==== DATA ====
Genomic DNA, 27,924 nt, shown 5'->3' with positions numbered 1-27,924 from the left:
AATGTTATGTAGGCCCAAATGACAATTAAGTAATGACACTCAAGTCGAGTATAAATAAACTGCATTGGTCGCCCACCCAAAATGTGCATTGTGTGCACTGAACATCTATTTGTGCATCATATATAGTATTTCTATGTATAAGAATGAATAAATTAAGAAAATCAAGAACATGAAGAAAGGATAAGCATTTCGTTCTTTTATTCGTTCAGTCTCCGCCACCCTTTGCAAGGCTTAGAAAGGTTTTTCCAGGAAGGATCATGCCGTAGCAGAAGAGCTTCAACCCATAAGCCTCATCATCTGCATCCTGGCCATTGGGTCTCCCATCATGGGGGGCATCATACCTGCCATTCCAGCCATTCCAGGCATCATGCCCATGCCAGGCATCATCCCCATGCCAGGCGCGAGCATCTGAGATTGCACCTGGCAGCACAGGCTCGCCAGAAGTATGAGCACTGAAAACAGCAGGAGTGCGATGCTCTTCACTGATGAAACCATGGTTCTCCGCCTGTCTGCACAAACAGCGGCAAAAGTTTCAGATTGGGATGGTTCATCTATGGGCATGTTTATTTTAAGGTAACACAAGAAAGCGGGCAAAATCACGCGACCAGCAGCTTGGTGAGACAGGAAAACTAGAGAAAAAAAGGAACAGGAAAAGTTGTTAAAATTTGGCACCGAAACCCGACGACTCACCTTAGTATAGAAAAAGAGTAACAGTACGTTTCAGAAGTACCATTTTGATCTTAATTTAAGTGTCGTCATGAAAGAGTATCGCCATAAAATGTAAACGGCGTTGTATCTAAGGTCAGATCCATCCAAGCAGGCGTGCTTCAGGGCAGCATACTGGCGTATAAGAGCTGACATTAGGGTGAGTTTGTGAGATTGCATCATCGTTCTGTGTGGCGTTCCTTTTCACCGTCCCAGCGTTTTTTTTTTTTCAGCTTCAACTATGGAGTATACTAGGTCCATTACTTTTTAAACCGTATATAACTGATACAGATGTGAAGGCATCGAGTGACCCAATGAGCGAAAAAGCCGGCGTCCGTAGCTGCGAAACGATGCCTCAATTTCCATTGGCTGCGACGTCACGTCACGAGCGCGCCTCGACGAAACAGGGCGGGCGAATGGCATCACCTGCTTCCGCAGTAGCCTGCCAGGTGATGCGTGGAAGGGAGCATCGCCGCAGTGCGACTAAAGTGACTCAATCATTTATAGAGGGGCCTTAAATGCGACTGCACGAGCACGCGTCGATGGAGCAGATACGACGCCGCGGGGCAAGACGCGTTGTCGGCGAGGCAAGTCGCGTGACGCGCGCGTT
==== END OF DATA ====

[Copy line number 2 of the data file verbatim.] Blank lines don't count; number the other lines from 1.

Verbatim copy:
AATGTTATGTAGGCCCAAATGACAATTAAGTAATGACACTCAAGTCGAGTATAAATAAACTGCATTGGTCGCCCACCCAAAATGTGCATTGTGTGCACTGAACATCTATTTGTGCATCATATATAGTATTTCTATGTATAAGAATGAATAAATTAAGAAAATCAAGAACATGAAGAAAGGATAAGCATTTCGTTCTTTTATTCGTTCAGTCTCCGCCACCCTTTGCAAGGCTTAGAAAGGTTTTTCCAGGAAGGATCATGCCGTAGCAGAAGAGCTTCAACCCATAAGCCTCATCATCTGCATCCTGGCCATTGGGTCTCCCATCATGGGGGGCATCATACCTGCCATTCCAGCCATTCCAGGCATCATGCCCATGCCAGGCATCATCCCCATGCCAGGCGCGAGCATCTGAGATTGCACCTGGCAGCACAGGCTCGCCAGAAGTATGAGCACTGAAAACAGCAGGAGTGCGATGCTCTTCACTGATGAAACCATGGTTCTCCGCCTGTCTGCACAAACAGCGGCAAAAGTTTCAGATTGGGATGGTTCATCTATGGGCATGTTTATTTTAAGGTAACACAAGAAAGCGGGCAAAATCACGCGACCAGCAGCTTGGTGAGACAGGAAAACTAGAGAAAAAAAGGAACAGGAAAAGTTGTTAAAATTTGGCACCGAAACCCGACGACTCACCTTAGTATAGAAAAAGAGTAACAGTACGTTTCAGAAGTACCATTTTGATCTTAATTTAAGTGTCGTCATGAAAGAGTATCGCCATAAAATGTAAACGGCGTTGTATCTAAGGTCAGATCCATCCAAGCAGGCGTGCTTCAGGGCAGCATACTGGCGTATAAGAGCTGACATTAGGGTGAGTTTGTGAGATTGCATCATCGTTCTGTGTGGCGTTCCTTTTCACCGTCCCAGCGTTTTTTTTTTTTCAGCTTCAACTATGGAGTATACTAGGTCCATTACTTTTTAAACCGTATATAACTGATACAGATGTGAAGGCATCGAGTGACCCAATGAGCGAAAAAGCCGGCGTCCGTAGCTGCGAAACGATGCCTCAATTTCCATTGGCTGCGACGTCACGTCACGAGCGCGCCTCGACGAAACAGGGCGGGCGAATGGCATCACCTGCTTCCGCAGTAGCCTGCCAGGTGATGCGTGGAAGGGAGCATCGCCGCAGTGCGACTAAAGTGACTCAATCATTTATAGAGGGGCCTTAAATGCGACTGCACGAGCACGCGTCGATGGAGCAGATACGACGCCGCGGGGCAAGACGCGTTGTCGGCGAGGCAAGTCGCGTGACGCGCGCGTT